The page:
Multinational energy developer Orsted unexpectedly withdrew from agreements with the State of Maryland to develop two offshore wind projects, citing worsening economic conditions.
Orsted announced that it had pulled out of orders which the Maryland Public Service Commission (PSC) issued years ago greenlighting the so-called Skipjack Wind 1 and Skipjack Wind 2 projects, and selecting the projects for a 20-year Offshore Renewable Energy Credit (OREC). Maryland Democrats repeatedly pointed to the Skipjack Wind development as a key part of the state’s aggressive decarbonization agenda.
“Today’s announcement affirms our commitment to developing value creating projects and represents an opportunity to reposition Skipjack Wind, located in a strategically valuable federal lease area and with a state that is highly supportive of offshore wind, for future offtake opportunities,” David Hardy, Orsted’s group executive vice president and CEO of its Americas division, said Thursday in a statement.
“As we explore the best path forward for Skipjack Wind, we anticipate several opportunities and will evaluate each as it becomes available,” he continued.
Hardy added that the decision was made in light of “challenging economic circumstances.” According to Orsted, the ORECs set forth under the company’s agreement with the state are no longer commercially viable as a result of market conditions, including inflation, high interest rates and supply chain constraints.
The developer, though, hasn’t canceled the project altogether and will continue to advance its development and permitting, additionally submitting an up-to-date Construction and Operations Plan to the U.S. Department of the Interior. Orsted said the move allows it to reposition Skipjack Wind for future offtake opportunities.
“Governor Moore is disappointed by the news of Ørsted’s repositioning of the Skipjack Wind project, an effort that has the capacity to impact the lives of so many Marylanders,” Carter Elliott, a spokesperson for Democratic Maryland Gov. Wes Moore, told Fox News Digital in an email.
“However, he will continue to work with legislators, Maryland’s federal partners, offshore wind developers, and advocates that see Maryland’s potential in order to build a system to help Maryland reach the state’s goal of 100% clean energy by 2035,” Elliott added. “If this is going to be Maryland’s decade, we must continue to push forward to reach the state’s ambitious climate goals, and the governor is as committed as ever to doing just that.”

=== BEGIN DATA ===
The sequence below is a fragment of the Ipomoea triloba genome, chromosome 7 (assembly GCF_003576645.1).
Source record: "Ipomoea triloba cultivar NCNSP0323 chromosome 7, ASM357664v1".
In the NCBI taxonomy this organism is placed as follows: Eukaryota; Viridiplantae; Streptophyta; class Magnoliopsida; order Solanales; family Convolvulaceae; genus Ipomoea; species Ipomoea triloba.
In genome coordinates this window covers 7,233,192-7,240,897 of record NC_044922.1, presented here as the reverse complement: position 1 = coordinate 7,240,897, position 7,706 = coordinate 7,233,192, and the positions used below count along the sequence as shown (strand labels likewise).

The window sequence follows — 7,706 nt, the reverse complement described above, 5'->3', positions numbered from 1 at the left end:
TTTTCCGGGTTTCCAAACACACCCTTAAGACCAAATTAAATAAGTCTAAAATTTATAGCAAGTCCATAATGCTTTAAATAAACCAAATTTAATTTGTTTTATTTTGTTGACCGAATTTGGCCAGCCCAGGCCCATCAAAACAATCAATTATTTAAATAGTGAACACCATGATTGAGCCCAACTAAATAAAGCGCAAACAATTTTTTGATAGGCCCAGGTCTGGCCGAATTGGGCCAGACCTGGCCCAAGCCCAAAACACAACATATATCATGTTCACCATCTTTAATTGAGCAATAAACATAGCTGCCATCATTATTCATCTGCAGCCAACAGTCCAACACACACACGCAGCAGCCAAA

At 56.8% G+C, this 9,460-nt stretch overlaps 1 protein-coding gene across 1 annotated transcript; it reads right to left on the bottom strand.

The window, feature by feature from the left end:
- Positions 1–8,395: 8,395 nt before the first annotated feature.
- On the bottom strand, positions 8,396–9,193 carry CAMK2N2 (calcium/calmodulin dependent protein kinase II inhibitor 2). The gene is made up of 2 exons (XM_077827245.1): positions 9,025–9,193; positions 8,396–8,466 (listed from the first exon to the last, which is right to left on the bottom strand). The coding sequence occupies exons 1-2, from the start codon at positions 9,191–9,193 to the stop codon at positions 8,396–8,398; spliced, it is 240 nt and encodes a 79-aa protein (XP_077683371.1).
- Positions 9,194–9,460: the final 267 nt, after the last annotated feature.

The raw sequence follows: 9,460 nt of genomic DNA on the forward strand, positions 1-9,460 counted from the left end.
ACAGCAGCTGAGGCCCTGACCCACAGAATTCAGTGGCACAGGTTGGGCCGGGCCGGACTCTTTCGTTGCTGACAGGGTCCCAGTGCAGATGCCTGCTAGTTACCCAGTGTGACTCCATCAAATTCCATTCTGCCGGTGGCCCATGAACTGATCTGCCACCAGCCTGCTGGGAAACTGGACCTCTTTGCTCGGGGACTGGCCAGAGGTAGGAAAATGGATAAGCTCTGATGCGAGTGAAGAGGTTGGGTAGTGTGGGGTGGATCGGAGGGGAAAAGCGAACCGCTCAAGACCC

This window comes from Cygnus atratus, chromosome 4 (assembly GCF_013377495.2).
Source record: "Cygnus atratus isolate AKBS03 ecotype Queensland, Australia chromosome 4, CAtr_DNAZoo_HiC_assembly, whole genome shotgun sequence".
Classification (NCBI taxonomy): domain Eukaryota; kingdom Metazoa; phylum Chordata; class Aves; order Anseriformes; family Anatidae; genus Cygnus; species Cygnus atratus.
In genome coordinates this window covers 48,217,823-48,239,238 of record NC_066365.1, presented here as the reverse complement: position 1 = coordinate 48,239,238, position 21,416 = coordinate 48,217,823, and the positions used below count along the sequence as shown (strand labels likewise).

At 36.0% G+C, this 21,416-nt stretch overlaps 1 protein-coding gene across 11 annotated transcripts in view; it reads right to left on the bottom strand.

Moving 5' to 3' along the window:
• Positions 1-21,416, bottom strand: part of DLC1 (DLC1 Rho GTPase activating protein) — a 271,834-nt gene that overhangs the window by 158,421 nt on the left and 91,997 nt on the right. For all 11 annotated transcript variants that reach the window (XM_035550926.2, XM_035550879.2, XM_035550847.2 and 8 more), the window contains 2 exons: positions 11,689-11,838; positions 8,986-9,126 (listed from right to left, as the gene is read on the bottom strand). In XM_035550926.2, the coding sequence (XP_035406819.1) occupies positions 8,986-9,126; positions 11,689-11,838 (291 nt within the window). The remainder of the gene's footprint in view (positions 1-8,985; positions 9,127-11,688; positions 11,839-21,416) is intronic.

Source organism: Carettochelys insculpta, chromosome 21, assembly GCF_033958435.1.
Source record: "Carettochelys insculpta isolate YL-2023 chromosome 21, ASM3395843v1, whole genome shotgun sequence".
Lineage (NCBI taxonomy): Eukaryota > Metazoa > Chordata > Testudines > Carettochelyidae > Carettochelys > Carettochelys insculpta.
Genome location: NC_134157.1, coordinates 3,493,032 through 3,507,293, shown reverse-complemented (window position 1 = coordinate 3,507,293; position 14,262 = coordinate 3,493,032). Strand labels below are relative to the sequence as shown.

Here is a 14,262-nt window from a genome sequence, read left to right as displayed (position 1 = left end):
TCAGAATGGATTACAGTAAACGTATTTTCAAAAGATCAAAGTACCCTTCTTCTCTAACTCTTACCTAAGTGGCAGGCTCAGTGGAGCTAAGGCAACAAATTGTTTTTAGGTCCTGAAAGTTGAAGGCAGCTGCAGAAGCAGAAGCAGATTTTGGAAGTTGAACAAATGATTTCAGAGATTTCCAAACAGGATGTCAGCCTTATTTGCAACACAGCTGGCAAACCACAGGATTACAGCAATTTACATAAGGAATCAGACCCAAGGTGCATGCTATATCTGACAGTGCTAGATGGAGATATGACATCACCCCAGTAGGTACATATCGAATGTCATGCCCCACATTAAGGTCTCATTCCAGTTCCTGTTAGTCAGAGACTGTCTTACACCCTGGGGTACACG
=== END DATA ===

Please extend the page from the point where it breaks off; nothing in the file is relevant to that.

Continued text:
Overall, the joint project was set to be constructed roughly 20 miles off the coast of the Delmarva Peninsula near the Maryland-Delaware border and be commissioned by 2026. The two projects were projected to have a total capacity of 966 megawatts, enough to power hundreds of thousands of homes.
The announcement, though, leaves Maryland with just two proposed offshore wind projects: the 300-megawatt MarWin project and the 800-megawatt Momentum Wind project, which are both set to be built off the coast of Ocean City, Maryland, and are being developed by the Baltimore firm US Wind.
“Yesterday’s news from Orsted is disappointing — the Skipjack project was an important component in advancing Maryland’s clean energy goals,” Maryland PSC Chairman Frederick Hoover said in a statement.
“However, the Commission remains optimistic about the future of the offshore wind industry in Maryland, and would note that the US Wind project continues to move through the federal approval process,” Hoover added.
Republican Maryland Rep. Andy Harris, though, cheered Orsted’s decision, which came days after he and other lawmakers held a public hearing calling for the end of offshore wind industrialization in Maryland.
“This is welcome news for the many watermen and residents in Maryland who have made it clear they don’t want foreign-owned offshore wind companies industrializing their coasts,” he said in a statement.
Meanwhile, the Skipjack Wind projects are among several that have faced headwinds amid economic uncertainty. In November, Orsted announced that it had canceled its Ocean Wind 1 and Ocean Wind 2 twin projects off the coast of New Jersey, and, earlier this month, energy firms Equinor and BP pulled out of a contract with the State of New York for their Empire Wind 2 project.
The actions threaten to crush green energy goals set by Democratic-led states and the Biden administration. President Biden has set goals of deploying 30 gigawatts of offshore wind energy by 2030, the most ambitious goal of its kind worldwide, and completely decarbonizing the power grid by 2035.
“These projects are unaffordable, they are ridiculous,” Dave Stevenson, the director of the Center for Energy Competitiveness at Delaware-based free market think tank Caesar Rodney Institute, told Fox News Digital in an interview. “The question really does become, in light of these disruptions and price increases, why shouldn’t we expect more?”
“It just gets worse and worse and worse,” said Stevenson, who is also the president of the American Coalition for Ocean Protection. “When you have bad news like this repetitively, it’s a clear message that this is not ready for primetime. These projects should just stop. Let’s take another path as to how we’re going to generate electricity down the road.”
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